Iron Deficiency Anemia Research Paper

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Iron Deficiency Anemia
Anemia is caused by a low level of red blood cell in the body. Some of the different types of anemia include: iron deficiency, vitamin, sickle cells anemia and thalassemia. The purpose of this paper is to evaluate the data presented to determine what type of anemia Ms. A. has.
Subjective Data Ms. A is a 26-year old Caucasian woman. Who was taken to the emergency clinic by her golf partner after she started complaining of light headedness, difficulty breathing and lack of energy. Ms. A. reported that her symptoms apparently worsen during her menses. Patient also stated that she has been dealing with menorrhagia and dysmenorrheal for about 10-12 years. Furthermore, she takes 1000 mg of aspirin every 3-4 hours during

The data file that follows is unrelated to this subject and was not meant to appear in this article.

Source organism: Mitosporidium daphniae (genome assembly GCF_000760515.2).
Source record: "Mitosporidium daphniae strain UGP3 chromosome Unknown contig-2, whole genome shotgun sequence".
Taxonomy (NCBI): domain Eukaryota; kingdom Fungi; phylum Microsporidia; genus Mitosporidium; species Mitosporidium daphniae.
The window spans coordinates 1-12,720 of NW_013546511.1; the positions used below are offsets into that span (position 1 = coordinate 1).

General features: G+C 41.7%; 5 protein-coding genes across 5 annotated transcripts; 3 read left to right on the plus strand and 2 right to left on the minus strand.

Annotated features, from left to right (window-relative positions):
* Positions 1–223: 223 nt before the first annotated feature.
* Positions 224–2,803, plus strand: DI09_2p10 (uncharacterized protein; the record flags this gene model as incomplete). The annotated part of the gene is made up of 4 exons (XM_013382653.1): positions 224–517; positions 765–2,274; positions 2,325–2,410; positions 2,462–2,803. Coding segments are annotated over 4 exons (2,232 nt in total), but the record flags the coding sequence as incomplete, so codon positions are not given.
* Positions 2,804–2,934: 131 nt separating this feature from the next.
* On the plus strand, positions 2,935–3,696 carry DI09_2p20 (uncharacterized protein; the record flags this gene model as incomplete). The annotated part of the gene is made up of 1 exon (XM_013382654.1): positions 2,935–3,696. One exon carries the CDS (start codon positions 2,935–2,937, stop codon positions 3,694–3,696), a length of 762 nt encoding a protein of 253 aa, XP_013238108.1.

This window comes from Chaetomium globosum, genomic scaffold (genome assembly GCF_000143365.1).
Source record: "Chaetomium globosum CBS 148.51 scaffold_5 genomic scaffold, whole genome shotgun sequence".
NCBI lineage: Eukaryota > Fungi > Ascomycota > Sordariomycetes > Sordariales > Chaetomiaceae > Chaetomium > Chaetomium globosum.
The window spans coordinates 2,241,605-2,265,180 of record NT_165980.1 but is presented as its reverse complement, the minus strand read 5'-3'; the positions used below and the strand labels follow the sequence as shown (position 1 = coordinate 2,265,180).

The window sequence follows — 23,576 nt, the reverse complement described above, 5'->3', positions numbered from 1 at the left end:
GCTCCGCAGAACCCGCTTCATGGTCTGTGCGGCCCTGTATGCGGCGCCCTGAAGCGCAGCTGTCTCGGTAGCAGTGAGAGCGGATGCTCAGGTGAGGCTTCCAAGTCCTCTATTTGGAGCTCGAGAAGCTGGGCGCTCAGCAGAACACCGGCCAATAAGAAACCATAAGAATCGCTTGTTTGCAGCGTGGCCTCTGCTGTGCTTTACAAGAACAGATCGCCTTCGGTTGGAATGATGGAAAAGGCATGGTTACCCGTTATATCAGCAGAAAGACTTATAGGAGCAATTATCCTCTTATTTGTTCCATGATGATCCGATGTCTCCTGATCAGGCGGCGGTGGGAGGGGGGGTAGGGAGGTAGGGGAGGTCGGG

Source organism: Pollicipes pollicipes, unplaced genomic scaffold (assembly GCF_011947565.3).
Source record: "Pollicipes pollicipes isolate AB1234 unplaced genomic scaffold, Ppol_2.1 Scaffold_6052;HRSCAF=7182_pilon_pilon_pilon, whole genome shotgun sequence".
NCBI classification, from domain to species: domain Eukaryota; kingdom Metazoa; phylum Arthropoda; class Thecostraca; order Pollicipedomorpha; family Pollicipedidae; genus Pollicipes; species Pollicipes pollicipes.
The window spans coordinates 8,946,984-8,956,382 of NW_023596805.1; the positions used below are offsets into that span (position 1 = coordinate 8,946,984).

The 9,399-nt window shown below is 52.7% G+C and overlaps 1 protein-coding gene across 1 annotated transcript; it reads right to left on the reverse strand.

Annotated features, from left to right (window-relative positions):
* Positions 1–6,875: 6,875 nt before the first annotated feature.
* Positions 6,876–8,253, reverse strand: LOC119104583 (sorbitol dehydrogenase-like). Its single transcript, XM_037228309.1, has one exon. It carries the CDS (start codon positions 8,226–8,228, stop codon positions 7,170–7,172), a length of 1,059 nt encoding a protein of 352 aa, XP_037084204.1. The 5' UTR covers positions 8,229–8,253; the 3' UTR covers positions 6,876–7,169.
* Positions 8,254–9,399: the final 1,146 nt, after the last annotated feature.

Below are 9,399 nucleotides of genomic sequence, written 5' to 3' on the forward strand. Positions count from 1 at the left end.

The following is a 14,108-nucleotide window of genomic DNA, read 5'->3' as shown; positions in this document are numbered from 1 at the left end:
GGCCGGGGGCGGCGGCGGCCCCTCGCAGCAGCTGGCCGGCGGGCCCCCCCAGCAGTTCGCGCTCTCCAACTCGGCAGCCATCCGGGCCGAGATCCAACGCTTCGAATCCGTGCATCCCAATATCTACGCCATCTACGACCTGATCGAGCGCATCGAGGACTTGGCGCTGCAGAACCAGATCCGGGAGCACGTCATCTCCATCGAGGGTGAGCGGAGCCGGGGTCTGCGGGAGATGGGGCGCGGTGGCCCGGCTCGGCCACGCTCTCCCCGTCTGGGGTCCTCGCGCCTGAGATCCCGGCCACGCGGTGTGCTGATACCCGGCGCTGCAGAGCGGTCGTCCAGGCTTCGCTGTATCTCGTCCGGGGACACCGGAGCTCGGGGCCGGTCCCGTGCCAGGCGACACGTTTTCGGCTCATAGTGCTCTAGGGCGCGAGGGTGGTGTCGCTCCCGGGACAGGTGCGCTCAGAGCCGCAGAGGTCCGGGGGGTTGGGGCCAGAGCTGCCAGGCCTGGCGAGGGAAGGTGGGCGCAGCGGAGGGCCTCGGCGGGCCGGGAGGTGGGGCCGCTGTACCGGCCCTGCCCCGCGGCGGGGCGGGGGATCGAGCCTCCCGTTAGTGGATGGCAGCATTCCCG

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A. vital signs every 4 hours. Provide oxygen as needed to increase tissue perfusion and ease breathing. Additionally, encourage the patient to call for help to prevent falls. Have call light, personal belongings and telephone within reached. Rounds every 1 hour to assist the patient to the bathroom and assess pain. Encourage the patient to rest as much as she can to preserve her energy. According to the preliminary workup, Ms. A. appeared to have iron deficiency anemia. Her reported signs and symptoms are very similar to those of iron deficiency anemia. According to Mayo Clinic (2015) someone with iron deficiency anemia, usually complains of fatigue difficulty breathing, elevated heart rate and respiration. Additionally, the red blood cell will be microcytic and hypochromic which is the exact result as of Ms. A. Furthermore, individual with a history of chronic blood loss such as menorrhagia can develop iron deficiency anemia because so much iron is loss every month through heavy bleeding. Iron deficiency anemia can be corrected by taking iron supplement which can be started now. If the hemoglobin continues to drop, blood transfusion may be recommended for those who would accept it. Ms. A. has been dealing with menorrhagia for the past 10-12 years, which makes it a chronic

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